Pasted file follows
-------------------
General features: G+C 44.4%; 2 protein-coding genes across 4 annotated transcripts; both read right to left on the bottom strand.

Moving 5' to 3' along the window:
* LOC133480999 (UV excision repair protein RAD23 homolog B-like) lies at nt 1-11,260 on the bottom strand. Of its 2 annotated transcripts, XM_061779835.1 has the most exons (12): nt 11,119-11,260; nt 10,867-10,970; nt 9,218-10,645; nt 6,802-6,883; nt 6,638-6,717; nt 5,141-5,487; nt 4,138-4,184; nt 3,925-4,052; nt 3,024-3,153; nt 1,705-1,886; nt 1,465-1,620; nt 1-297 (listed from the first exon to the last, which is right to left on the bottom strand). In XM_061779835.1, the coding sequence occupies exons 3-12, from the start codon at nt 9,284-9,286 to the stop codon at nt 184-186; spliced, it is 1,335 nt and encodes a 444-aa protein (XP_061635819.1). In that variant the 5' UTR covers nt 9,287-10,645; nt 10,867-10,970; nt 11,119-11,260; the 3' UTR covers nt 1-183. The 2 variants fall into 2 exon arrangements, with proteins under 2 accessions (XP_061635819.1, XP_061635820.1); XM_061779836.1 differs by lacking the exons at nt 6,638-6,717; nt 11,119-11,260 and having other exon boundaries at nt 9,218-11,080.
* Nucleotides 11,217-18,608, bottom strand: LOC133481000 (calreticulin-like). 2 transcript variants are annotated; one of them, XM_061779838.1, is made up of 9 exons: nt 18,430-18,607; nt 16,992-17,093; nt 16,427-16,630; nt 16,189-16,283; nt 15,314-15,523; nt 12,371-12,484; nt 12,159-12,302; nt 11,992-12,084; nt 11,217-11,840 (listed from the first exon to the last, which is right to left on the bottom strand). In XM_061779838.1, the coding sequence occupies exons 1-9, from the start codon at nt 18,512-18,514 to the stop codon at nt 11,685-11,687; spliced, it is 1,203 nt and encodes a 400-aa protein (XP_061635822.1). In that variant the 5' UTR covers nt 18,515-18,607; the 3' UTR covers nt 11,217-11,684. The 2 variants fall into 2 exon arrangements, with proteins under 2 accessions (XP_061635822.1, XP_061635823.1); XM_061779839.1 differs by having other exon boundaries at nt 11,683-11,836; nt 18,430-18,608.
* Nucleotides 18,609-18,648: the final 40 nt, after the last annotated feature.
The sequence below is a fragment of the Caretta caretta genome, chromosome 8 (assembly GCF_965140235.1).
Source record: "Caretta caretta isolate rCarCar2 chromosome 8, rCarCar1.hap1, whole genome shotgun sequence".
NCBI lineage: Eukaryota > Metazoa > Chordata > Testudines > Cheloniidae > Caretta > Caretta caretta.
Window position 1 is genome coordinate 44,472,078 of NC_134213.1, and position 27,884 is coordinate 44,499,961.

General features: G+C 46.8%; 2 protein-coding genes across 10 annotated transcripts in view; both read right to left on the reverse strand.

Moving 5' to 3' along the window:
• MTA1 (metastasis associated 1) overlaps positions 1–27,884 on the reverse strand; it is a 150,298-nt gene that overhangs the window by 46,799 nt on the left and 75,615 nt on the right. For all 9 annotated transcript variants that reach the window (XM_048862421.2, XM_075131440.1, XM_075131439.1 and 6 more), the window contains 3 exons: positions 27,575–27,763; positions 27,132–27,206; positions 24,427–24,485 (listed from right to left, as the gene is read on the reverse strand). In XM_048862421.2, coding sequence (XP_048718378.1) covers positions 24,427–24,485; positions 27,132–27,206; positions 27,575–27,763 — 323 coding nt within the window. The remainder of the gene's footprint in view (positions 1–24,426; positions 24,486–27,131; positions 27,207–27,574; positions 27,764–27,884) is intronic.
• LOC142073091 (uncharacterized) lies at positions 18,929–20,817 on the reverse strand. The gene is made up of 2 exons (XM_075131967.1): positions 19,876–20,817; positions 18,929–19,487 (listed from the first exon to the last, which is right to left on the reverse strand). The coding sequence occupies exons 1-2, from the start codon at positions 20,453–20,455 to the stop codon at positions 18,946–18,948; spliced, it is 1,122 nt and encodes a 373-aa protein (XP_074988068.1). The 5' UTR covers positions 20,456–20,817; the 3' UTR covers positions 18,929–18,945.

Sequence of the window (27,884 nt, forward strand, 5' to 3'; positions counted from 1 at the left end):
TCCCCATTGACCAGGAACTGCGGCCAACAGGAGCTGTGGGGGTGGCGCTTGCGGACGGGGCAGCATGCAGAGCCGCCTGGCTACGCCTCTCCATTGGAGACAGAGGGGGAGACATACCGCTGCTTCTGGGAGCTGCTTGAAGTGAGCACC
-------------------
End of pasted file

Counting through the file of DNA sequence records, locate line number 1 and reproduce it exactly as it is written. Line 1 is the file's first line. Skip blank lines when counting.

General features: G+C 44.4%; 2 protein-coding genes across 4 annotated transcripts; both read right to left on the bottom strand.